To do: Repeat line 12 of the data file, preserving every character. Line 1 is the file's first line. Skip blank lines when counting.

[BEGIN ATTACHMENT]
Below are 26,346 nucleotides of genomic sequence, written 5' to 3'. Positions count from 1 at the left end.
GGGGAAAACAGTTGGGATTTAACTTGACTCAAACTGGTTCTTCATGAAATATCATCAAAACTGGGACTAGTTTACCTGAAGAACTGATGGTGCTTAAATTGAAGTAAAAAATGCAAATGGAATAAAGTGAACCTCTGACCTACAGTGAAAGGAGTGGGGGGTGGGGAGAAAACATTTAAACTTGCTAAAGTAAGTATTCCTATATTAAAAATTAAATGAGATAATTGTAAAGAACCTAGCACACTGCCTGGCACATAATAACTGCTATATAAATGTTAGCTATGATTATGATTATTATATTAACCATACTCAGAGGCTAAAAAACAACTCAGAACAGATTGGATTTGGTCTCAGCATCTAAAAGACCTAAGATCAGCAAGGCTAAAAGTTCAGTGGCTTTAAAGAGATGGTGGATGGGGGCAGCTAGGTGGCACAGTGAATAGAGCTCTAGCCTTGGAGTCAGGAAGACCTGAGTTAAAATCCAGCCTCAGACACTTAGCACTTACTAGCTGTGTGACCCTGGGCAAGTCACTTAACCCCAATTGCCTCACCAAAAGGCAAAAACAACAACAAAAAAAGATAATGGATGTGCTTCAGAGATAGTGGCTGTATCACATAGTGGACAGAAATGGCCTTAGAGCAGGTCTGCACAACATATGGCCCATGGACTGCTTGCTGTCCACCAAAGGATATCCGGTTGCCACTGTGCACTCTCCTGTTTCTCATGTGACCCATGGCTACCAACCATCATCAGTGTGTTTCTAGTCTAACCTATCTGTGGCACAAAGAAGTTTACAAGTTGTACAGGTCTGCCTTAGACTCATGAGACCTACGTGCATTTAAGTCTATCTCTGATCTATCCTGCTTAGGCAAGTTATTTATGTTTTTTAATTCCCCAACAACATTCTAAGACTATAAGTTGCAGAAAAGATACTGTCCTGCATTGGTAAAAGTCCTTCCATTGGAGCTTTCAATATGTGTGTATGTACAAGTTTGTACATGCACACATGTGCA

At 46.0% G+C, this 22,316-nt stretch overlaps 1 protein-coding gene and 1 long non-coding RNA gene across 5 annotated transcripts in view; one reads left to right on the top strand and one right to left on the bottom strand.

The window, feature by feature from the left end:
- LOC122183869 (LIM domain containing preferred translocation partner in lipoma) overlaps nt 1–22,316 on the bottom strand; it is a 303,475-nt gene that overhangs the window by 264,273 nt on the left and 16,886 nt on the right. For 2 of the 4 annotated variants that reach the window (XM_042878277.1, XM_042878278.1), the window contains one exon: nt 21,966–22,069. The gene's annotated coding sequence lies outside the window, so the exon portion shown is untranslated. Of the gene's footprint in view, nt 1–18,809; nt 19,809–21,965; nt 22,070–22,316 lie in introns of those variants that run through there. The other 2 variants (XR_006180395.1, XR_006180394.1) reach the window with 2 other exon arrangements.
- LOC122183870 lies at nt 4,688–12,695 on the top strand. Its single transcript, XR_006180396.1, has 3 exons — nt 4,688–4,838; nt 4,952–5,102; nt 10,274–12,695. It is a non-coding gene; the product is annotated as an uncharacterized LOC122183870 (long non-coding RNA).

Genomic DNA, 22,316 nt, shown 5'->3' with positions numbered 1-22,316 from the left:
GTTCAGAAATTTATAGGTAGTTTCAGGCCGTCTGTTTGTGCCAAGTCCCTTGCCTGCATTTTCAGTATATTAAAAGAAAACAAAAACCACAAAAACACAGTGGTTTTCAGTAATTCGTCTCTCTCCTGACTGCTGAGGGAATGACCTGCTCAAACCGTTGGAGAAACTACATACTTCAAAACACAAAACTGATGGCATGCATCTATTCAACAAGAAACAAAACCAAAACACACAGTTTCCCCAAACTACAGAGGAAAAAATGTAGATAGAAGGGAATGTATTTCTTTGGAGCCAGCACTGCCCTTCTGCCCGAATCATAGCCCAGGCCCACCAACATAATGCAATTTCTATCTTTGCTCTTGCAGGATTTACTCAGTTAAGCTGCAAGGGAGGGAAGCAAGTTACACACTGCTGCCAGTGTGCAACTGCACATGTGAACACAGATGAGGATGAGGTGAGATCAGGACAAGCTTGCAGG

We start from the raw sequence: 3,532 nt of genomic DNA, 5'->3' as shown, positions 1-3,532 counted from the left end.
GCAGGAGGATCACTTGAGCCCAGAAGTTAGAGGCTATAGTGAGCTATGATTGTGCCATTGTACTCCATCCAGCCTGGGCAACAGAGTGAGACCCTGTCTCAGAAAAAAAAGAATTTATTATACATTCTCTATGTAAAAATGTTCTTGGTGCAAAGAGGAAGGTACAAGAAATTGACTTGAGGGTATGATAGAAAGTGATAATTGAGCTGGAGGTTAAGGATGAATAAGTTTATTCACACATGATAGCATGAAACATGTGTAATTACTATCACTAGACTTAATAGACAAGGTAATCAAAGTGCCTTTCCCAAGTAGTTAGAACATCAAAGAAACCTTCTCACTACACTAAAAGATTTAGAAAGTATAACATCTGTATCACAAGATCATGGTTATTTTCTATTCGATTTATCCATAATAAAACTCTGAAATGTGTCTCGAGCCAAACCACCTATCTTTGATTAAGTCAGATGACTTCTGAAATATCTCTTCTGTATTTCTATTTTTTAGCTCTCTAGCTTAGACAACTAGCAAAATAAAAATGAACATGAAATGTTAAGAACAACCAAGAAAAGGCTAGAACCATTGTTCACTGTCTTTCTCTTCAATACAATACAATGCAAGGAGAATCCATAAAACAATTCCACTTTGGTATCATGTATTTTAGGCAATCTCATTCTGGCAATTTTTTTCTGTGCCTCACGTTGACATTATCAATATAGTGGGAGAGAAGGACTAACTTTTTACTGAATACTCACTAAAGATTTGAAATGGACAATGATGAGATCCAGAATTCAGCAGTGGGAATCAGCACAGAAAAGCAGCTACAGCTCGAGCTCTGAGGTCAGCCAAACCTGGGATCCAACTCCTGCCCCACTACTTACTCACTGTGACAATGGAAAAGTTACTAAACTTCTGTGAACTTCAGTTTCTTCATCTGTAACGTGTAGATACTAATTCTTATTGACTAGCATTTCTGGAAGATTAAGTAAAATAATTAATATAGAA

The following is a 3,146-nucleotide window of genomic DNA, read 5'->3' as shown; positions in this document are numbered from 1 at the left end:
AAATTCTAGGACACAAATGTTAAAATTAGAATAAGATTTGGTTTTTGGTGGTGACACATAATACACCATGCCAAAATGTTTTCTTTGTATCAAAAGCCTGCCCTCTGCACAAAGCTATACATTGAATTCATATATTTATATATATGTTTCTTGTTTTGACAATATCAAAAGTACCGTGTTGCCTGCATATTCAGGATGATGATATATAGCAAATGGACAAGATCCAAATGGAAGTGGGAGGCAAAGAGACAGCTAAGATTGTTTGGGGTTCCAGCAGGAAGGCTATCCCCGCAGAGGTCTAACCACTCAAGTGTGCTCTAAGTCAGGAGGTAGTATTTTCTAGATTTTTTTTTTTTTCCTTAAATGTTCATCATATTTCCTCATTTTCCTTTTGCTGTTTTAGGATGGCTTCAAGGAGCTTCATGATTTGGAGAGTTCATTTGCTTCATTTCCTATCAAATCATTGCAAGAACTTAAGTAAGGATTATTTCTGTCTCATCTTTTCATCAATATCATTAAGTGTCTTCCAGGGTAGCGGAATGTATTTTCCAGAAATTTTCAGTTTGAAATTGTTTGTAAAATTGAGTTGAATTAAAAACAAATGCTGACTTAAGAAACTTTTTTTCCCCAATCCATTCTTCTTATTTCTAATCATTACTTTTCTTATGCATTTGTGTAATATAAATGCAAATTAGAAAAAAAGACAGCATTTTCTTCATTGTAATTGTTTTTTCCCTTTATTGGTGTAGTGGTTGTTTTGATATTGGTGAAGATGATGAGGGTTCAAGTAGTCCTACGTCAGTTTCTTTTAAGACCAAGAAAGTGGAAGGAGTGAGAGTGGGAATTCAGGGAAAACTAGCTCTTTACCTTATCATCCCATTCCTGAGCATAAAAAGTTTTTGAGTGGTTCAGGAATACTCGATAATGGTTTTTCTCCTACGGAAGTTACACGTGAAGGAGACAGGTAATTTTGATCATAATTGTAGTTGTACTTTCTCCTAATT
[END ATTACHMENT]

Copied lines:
AAATTCTAGGACACAAATGTTAAAATTAGAATAAGATTTGGTTTTTGGTGGTGACACATAATACACCATGCCAAAATGTTTTCTTTGTATCAAAAGCCTGCCCTCTGCACAAAGCTATACATTGAATTCATATATTTATATATATGTTTCTTGTTTTGACAATATCAAAAGTACCGTGTTGCCTGCATATTCAGGATGATGATATATAGCAAATGGACAAGATCCAAATGGAAGTGGGAGGCAAAGAGACAGCTAAGATTGTTTGGGGTTCCAGCAGGAAGGCTATCCCCGCAGAGGTCTAACCACTCAAGTGTGCTCTAAGTCAGGAGGTAGTATTTTCTAGATTTTTTTTTTTTTCCTTAAATGTTCATCATATTTCCTCATTTTCCTTTTGCTGTTTTAGGATGGCTTCAAGGAGCTTCATGATTTGGAGAGTTCATTTGCTTCATTTCCTATCAAATCATTGCAAGAACTTAAGTAAGGATTATTTCTGTCTCATCTTTTCATCAATATCATTAAGTGTCTTCCAGGGTAGCGGAATGTATTTTCCAGAAATTTTCAGTTTGAAATTGTTTGTAAAATTGAGTTGAATTAAAAACAAATGCTGACTTAAGAAACTTTTTTTCCCCAATCCATTCTTCTTATTTCTAATCATTACTTTTCTTATGCATTTGTGTAATATAAATGCAAATTAGAAAAAAAGACAGCATTTTCTTCATTGTAATTGTTTTTTCCCTTTATTGGTGTAGTGGTTGTTTTGATATTGGTGAAGATGATGAGGGTTCAAGTAGTCCTACGTCAGTTTCTTTTAAGACCAAGAAAGTGGAAGGAGTGAGAGTGGGAATTCAGGGAAAACTAGCTCTTTACCTTATCATCCCATTCCTGAGCATAAAAAGTTTTTGAGTGGTTCAGGAATACTCGATAATGGTTTTTCTCCTACGGAAGTTACACGTGAAGGAGACAGGTAATTTTGATCATAATTGTAGTTGTACTTTCTCCTAATT